2) My friend Adi showed me this new cool tool called Google Analytics. Basically, I can track how many people look at my blog, where they are from, how often they visit, and how long they are on the webpage. What this means for you: do your homework by reading my blog. I also accept skype videocalls, phonecalls, emails, or facebook messages. Don't slack. I'll be watching...

Saturday, October 3, 2009

A Week in the Life...

OK I know I haven’t written in a while. A lot has happened but I’m not going to be able to get through all of it. Important aspects of this week include Yom Kippur, Hebrew classes, pub nights, sports, music, and Sukot.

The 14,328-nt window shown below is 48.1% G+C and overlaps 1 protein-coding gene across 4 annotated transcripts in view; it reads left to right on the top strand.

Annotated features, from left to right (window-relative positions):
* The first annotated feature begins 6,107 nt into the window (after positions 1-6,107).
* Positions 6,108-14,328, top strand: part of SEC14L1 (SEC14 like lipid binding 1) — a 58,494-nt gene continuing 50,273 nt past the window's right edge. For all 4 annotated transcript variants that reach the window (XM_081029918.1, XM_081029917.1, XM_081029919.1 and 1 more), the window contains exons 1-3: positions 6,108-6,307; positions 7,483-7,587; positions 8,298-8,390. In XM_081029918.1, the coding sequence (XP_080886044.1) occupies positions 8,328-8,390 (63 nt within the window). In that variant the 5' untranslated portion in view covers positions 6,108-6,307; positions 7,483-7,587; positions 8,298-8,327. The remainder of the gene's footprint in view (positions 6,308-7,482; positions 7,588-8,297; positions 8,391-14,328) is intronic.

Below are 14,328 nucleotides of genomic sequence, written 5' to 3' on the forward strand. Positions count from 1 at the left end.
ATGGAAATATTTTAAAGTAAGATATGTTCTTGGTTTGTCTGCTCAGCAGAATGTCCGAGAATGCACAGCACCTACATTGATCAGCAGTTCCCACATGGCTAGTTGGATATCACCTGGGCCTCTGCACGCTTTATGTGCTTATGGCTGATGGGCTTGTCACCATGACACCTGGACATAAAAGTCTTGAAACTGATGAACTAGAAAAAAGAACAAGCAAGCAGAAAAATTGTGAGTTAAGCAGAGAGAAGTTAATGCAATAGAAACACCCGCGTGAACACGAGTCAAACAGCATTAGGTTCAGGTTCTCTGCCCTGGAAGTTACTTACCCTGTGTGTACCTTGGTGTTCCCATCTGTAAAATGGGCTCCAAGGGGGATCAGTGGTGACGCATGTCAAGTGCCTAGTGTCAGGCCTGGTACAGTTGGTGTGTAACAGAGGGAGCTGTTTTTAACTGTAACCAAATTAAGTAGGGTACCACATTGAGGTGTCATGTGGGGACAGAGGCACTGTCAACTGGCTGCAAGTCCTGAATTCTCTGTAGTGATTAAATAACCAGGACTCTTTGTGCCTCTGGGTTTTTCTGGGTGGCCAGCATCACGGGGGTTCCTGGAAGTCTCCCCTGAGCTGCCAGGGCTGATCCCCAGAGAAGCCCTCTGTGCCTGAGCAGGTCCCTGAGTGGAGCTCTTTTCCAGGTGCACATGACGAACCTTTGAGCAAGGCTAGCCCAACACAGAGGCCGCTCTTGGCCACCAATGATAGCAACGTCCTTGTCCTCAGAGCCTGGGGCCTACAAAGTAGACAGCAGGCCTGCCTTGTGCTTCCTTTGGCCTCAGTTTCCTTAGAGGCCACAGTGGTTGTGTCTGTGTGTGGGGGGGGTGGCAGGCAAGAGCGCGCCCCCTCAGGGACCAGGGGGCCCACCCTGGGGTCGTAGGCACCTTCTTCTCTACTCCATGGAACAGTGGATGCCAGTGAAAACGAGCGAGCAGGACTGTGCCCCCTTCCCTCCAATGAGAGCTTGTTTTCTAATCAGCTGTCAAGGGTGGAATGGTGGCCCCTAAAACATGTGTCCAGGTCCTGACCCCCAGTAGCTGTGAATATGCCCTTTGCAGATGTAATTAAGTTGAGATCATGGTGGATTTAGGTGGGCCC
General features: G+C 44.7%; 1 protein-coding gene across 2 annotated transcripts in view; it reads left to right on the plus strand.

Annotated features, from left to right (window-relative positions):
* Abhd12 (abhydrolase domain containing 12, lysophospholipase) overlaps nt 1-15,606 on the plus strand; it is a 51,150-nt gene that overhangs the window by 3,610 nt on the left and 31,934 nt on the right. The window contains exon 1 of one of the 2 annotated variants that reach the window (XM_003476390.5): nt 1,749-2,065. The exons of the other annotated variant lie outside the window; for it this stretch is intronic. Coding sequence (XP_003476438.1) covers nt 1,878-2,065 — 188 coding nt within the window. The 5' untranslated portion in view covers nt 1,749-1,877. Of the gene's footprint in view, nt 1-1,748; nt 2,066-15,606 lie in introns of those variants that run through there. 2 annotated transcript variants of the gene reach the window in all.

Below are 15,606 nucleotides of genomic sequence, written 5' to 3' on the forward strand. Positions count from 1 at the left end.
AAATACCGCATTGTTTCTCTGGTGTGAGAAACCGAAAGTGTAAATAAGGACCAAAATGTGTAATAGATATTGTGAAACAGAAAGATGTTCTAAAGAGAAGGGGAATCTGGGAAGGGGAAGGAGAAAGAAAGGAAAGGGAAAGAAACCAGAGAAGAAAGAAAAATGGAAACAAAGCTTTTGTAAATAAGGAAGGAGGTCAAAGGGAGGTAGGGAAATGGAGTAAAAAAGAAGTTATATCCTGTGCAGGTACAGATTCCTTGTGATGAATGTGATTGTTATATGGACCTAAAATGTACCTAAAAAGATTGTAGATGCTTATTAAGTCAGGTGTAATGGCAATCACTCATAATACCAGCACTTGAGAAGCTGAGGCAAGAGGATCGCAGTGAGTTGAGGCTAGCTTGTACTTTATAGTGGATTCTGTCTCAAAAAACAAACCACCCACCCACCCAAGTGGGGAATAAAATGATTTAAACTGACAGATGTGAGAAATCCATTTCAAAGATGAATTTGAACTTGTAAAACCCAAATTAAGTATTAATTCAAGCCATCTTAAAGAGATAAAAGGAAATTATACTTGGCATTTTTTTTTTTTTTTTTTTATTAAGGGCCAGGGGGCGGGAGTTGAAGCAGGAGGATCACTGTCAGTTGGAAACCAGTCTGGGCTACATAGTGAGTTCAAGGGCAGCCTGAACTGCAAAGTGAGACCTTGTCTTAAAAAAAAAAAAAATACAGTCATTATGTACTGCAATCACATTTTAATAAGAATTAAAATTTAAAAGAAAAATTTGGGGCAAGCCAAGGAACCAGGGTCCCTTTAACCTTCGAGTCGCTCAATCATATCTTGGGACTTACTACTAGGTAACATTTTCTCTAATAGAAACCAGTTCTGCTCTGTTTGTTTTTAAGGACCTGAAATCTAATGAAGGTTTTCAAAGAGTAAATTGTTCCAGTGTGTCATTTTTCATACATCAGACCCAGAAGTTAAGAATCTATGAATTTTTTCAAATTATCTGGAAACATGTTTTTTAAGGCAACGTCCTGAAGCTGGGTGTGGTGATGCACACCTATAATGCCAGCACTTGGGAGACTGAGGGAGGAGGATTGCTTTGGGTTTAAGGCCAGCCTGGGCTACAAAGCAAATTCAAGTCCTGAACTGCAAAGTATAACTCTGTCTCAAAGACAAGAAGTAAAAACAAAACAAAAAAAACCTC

Unlike in the US, Sundays here are part of the workweek. However this Sunday was not typical because Yom Kippur started in the afternoon. We woke up around 7:30 to go on a morning hike with Rabbi Michael. After walking a while, we stopped and discussed the rituals of Yom Kippur and their significance. We talked mostly about fasting and t’shuva. Fasting is important because we demonstrate to ourselves that we have enough self-control not to eat. The purpose of this demonstration is that we exercise that same self-control when we make decisions in the coming year. Most of our sins are committed out of choice, and simply knowing that we have the resolve not to eat or drink for an entire day helps us make hard decisions in the future. Fasting is also significant because it cleanses our bodies and brings us closer to death. When we break the fast, it is as if we are giving ourselves new life for the new year. T’shuva is similar in that we cleanse ourselves by forgiving others and letting go of our own sins. Traditionally, we throw pieces of bread (representing our sins) into a river and watch them float away. However, since there are no rivers near Kibbutz Ketura, we did a slightly different exercise. Instead, Rabbi Michael asked us to write about a sin we have committed in the last year. Afterwards, we took our scraps of paper, put them in a pile, and burned them.